Together with the rest of Aarhus University, ScienceAtHome has been in lockdown and all staff have been working from home. Now that things are slowly getting back to normal here in Denmark, we want to reflect a little on what it has been like to be separated from colleagues, equipment, and offices. This blog post focuses especially on what it means to be working as a scientist at home. We have asked two of our colleagues about their experiences during this time.

Carrie Weidner is a postdoc at ScienceAtHome working mostly with experimental physics. Together with the rest of her team, she works in the basement of the physics building on a quantum gas microscope. For a little over a month, they were locked out of the lab due to the COVID-19 pandemic. It restricted her team from making any progress on the experiment. Fortunately, they were able to focus their energy on writing a manuscript for publication instead.

Carrie’s team has been able to gain limited access to the lab now. They have to book time beforehand as only 20 people are allowed in the building and only one person can enter the lab at a time.

“I remember the first time I was back in the lab, I had this stupid grin on my face the whole time because I remembered how much I enjoyed being down there.” - Carrie Weidner

Carrie is originally from the US and she has been worried about her friends and family who live there. She is thankful for the opportunity to easily video chat since she cannot know when it will be possible to see them again in person. With all this being said, other opportunities appeared when being forced to work at home. The nice spring weather started right as the lockdown began. Carrie was able to take breaks in the afternoon where she could enjoy a run or a walk outside. This will be missed when she goes back to work at the university full-time.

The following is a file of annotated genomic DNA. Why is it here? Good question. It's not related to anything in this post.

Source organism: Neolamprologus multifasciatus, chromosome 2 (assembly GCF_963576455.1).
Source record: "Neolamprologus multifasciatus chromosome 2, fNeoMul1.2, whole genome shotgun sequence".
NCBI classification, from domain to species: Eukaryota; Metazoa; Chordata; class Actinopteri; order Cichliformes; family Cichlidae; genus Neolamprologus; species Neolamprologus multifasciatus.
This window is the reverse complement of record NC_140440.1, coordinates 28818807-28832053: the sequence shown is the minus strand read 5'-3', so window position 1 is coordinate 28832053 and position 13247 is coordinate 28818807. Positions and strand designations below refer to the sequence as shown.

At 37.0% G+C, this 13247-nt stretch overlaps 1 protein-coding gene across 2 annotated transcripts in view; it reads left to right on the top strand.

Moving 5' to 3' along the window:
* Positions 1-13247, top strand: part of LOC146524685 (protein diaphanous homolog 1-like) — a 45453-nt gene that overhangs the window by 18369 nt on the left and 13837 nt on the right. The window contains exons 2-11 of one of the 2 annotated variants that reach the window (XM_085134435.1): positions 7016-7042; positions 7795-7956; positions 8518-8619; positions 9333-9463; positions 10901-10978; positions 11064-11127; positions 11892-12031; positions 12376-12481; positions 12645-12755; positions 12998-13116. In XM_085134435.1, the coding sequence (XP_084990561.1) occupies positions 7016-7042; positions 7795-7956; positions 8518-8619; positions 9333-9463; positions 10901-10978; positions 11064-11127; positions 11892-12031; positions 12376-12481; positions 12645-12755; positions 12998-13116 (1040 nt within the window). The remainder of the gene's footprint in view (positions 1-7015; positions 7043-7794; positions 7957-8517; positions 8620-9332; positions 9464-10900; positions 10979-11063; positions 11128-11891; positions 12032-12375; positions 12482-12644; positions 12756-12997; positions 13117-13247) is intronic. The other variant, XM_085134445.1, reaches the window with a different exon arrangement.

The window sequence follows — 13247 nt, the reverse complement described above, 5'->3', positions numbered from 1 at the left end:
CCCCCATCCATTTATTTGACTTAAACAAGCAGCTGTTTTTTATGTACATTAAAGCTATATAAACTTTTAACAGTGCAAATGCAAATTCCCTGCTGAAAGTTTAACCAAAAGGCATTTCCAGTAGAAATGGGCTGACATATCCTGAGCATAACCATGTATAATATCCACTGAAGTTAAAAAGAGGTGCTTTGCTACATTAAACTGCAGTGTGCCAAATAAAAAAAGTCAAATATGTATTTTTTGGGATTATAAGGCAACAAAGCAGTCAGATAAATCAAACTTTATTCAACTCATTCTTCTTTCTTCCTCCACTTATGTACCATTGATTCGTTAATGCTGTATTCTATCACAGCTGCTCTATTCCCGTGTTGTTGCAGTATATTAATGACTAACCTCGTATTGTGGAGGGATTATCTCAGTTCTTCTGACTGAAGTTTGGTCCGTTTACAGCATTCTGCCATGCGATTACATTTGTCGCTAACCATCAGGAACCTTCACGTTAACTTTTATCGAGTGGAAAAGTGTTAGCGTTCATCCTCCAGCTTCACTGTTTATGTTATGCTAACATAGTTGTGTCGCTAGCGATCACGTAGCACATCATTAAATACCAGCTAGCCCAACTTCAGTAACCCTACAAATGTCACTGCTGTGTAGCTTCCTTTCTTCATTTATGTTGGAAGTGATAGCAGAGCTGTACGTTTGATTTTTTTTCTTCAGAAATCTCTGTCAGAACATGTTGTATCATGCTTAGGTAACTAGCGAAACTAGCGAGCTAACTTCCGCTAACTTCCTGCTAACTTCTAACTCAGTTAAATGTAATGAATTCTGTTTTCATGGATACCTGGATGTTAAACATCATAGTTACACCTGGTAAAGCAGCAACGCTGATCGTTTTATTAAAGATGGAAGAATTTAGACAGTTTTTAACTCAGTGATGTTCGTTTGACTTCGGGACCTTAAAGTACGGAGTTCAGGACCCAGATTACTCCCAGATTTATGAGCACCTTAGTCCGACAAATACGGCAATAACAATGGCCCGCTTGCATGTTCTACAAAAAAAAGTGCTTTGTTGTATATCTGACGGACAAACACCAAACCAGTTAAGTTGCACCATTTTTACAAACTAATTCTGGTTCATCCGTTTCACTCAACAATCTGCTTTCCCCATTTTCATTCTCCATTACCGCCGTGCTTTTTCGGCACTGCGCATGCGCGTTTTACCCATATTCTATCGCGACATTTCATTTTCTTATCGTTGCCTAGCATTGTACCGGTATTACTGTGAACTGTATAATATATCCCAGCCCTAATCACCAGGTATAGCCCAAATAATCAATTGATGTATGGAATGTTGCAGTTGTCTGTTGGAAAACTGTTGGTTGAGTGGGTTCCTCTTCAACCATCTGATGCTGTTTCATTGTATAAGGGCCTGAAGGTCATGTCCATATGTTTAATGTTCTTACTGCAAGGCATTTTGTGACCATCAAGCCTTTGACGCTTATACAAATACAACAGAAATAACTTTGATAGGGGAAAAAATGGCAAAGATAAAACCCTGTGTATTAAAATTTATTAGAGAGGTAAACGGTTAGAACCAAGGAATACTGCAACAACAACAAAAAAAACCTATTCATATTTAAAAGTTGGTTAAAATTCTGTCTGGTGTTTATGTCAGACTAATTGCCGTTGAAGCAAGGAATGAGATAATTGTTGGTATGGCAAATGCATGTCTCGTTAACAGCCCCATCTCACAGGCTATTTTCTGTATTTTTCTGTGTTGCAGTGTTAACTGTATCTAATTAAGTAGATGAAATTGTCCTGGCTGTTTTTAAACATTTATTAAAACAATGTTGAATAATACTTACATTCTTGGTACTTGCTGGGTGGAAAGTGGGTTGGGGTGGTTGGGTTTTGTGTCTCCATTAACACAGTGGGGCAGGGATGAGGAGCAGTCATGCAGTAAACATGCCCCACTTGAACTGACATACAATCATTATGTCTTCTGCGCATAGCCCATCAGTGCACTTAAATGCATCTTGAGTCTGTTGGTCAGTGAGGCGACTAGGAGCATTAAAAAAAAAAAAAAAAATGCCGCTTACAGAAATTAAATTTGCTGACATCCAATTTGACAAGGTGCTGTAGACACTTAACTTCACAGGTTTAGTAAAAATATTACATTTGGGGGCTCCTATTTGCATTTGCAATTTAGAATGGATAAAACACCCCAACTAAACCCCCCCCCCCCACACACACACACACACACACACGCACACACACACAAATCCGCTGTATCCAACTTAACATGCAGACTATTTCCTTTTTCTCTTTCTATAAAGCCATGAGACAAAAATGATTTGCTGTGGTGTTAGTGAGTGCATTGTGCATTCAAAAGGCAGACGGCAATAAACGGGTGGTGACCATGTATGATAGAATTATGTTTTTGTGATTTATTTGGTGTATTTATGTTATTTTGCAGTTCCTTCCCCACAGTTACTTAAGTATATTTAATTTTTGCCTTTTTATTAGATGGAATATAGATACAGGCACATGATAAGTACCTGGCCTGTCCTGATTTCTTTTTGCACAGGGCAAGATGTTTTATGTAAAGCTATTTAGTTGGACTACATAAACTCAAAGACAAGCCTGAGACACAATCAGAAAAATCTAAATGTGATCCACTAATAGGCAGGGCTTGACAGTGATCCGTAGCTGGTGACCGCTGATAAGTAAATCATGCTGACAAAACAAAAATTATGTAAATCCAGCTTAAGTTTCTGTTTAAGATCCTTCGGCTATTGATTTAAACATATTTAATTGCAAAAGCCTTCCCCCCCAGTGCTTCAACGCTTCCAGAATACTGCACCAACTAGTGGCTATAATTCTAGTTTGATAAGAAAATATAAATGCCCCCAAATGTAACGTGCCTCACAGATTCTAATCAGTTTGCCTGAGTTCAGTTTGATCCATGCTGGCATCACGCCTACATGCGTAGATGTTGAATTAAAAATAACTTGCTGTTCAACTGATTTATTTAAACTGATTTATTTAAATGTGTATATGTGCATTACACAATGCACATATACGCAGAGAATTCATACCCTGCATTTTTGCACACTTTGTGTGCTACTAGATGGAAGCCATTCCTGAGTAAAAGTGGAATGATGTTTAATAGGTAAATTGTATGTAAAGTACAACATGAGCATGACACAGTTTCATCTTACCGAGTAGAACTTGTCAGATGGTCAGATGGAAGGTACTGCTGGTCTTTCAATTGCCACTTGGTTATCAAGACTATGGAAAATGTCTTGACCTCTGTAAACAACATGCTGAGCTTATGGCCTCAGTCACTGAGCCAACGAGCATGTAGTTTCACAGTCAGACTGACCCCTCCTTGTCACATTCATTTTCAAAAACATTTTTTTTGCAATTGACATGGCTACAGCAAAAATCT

Arthur Hjorth is a Learning Scientist which means he studies what it is to “know” something and how knowledge is constructed and acquired. He designs technology-based learning activities for use inside and outside of classrooms and analyzes how people use these technologies. Currently, his work is focused on how to design technologies that support people while they think “with” computer algorithms, computer models, and machine learning.

“I love that I get to combine designing and building technologies with interacting with people and doing deep dives into data analysis.” - Arthur Hjorth

The lockdown has been tough on Arthur’s work since he normally enjoys collaborating with other people on data analysis and in the design of learning technologies. This is not the same when you cannot meet face to face. Additionally, since schools have been locked down as well, it has not been possible to collect data in classrooms which is where most of Arthur’s data comes from. He also had to postpone a classroom intervention that was scheduled for May.

During the COVID-19 pandemic, a lot of other ways of meeting up have been practiced. For instance, Arthur and the founder of ScienceAtHome, Jacob Sherson, taught an online evening class for ATU Midt (the Academy for Talented Youth) where the students got to play and reflect on the game Corona Minister. This meet-up was great because the ATU students had fun while they also produced some great questions and comments that are useful for optimizing the game and understanding how the lockdown affected their lives. But it was not easy to manage 150 participants in a Zoom meeting with 32 breakout rooms! Still, it was all worth it in the end.

ScienceAtHome will be able to return to work at Aarhus University this week. This allows us to reunite with needed equipment and missed colleagues. However, some of us have found new routines in working from home and might worry about going back to the office. Normality will probably not return completely this week, but it is a step forward that we are happy to see. During this time, we have gained useful knowledge on how to work remotely, meet up online, and enjoy flexible working hours.